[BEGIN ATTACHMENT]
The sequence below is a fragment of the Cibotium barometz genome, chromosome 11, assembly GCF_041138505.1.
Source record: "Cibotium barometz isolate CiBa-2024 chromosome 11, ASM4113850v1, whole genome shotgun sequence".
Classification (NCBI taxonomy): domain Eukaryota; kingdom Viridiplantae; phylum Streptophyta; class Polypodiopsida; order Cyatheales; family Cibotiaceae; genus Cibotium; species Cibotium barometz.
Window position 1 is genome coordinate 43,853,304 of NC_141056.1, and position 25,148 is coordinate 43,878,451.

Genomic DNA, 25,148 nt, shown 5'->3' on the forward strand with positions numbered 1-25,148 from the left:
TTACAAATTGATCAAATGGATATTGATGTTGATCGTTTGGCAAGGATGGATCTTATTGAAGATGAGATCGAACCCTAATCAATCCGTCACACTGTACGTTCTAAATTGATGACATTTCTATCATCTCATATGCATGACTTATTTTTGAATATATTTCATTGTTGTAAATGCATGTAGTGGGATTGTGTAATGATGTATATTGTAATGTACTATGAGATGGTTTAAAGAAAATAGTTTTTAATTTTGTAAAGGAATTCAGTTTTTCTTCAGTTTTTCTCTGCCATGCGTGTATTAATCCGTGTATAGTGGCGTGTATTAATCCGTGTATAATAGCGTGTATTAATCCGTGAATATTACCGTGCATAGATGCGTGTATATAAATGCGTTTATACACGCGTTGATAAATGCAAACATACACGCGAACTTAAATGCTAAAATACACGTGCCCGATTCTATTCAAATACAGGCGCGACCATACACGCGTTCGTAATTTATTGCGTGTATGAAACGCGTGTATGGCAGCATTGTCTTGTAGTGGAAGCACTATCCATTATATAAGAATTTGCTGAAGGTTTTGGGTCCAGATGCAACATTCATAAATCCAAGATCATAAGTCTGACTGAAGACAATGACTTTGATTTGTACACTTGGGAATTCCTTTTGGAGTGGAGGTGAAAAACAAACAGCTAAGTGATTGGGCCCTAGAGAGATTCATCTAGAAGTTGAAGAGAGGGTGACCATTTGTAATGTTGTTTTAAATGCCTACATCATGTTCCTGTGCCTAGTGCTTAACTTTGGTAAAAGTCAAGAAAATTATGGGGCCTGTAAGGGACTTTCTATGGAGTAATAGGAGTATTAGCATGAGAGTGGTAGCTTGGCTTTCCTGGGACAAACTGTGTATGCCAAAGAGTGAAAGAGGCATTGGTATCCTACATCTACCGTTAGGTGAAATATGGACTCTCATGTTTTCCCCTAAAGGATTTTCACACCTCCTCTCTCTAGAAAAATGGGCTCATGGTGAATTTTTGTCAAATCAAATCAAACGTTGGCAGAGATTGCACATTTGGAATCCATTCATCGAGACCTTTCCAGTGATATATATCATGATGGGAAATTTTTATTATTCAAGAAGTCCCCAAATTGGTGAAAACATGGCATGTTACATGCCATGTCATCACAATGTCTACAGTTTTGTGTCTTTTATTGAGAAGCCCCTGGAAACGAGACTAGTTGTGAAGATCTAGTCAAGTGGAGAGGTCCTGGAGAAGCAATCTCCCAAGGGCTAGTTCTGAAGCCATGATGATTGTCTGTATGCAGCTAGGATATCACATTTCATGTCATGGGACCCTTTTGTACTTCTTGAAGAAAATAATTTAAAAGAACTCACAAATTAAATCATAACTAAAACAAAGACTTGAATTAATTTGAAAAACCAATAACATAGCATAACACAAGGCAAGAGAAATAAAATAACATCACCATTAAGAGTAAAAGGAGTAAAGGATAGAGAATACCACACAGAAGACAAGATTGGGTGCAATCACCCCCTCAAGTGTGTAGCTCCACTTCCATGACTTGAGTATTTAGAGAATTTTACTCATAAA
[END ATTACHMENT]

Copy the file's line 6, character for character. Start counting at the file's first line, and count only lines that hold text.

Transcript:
TTACAAATTGATCAAATGGATATTGATGTTGATCGTTTGGCAAGGATGGATCTTATTGAAGATGAGATCGAACCCTAATCAATCCGTCACACTGTACGTTCTAAATTGATGACATTTCTATCATCTCATATGCATGACTTATTTTTGAATATATTTCATTGTTGTAAATGCATGTAGTGGGATTGTGTAATGATGTATATTGTAATGTACTATGAGATGGTTTAAAGAAAATAGTTTTTAATTTTGTAAAGGAATTCAGTTTTTCTTCAGTTTTTCTCTGCCATGCGTGTATTAATCCGTGTATAGTGGCGTGTATTAATCCGTGTATAATAGCGTGTATTAATCCGTGAATATTACCGTGCATAGATGCGTGTATATAAATGCGTTTATACACGCGTTGATAAATGCAAACATACACGCGAACTTAAATGCTAAAATACACGTGCCCGATTCTATTCAAATACAGGCGCGACCATACACGCGTTCGTAATTTATTGCGTGTATGAAACGCGTGTATGGCAGCATTGTCTTGTAGTGGAAGCACTATCCATTATATAAGAATTTGCTGAAGGTTTTGGGTCCAGATGCAACATTCATAAATCCAAGATCATAAGTCTGACTGAAGACAATGACTTTGATTTGTACACTTGGGAATTCCTTTTGGAGTGGAGGTGAAAAACAAACAGCTAAGTGATTGGGCCCTAGAGAGATTCATCTAGAAGTTGAAGAGAGGGTGACCATTTGTAATGTTGTTTTAAATGCCTACATCATGTTCCTGTGCCTAGTGCTTAACTTTGGTAAAAGTCAAGAAAATTATGGGGCCTGTAAGGGACTTTCTATGGAGTAATAGGAGTATTAGCATGAGAGTGGTAGCTTGGCTTTCCTGGGACAAACTGTGTATGCCAAAGAGTGAAAGAGGCATTGGTATCCTACATCTACCGTTAGGTGAAATATGGACTCTCATGTTTTCCCCTAAAGGATTTTCACACCTCCTCTCTCTAGAAAAATGGGCTCATGGTGAATTTTTGTCAAATCAAATCAAACGTTGGCAGAGATTGCACATTTGGAATCCATTCATCGAGACCTTTCCAGTGATATATATCATGATGGGAAATTTTTATTATTCAAGAAGTCCCCAAATTGGTGAAAACATGGCATGTTACATGCCATGTCATCACAATGTCTACAGTTTTGTGTCTTTTATTGAGAAGCCCCTGGAAACGAGACTAGTTGTGAAGATCTAGTCAAGTGGAGAGGTCCTGGAGAAGCAATCTCCCAAGGGCTAGTTCTGAAGCCATGATGATTGTCTGTATGCAGCTAGGATATCACATTTCATGTCATGGGACCCTTTTGTACTTCTTGAAGAAAATAATTTAAAAGAACTCACAAATTAAATCATAACTAAAACAAAGACTTGAATTAATTTGAAAAACCAATAACATAGCATAACACAAGGCAAGAGAAATAAAATAACATCACCATTAAGAGTAAAAGGAGTAAAGGATAGAGAATACCACACAGAAGACAAGATTGGGTGCAATCACCCCCTCAAGTGTGTAGCTCCACTTCCATGACTTGAGTATTTAGAGAATTTTACTCATAAA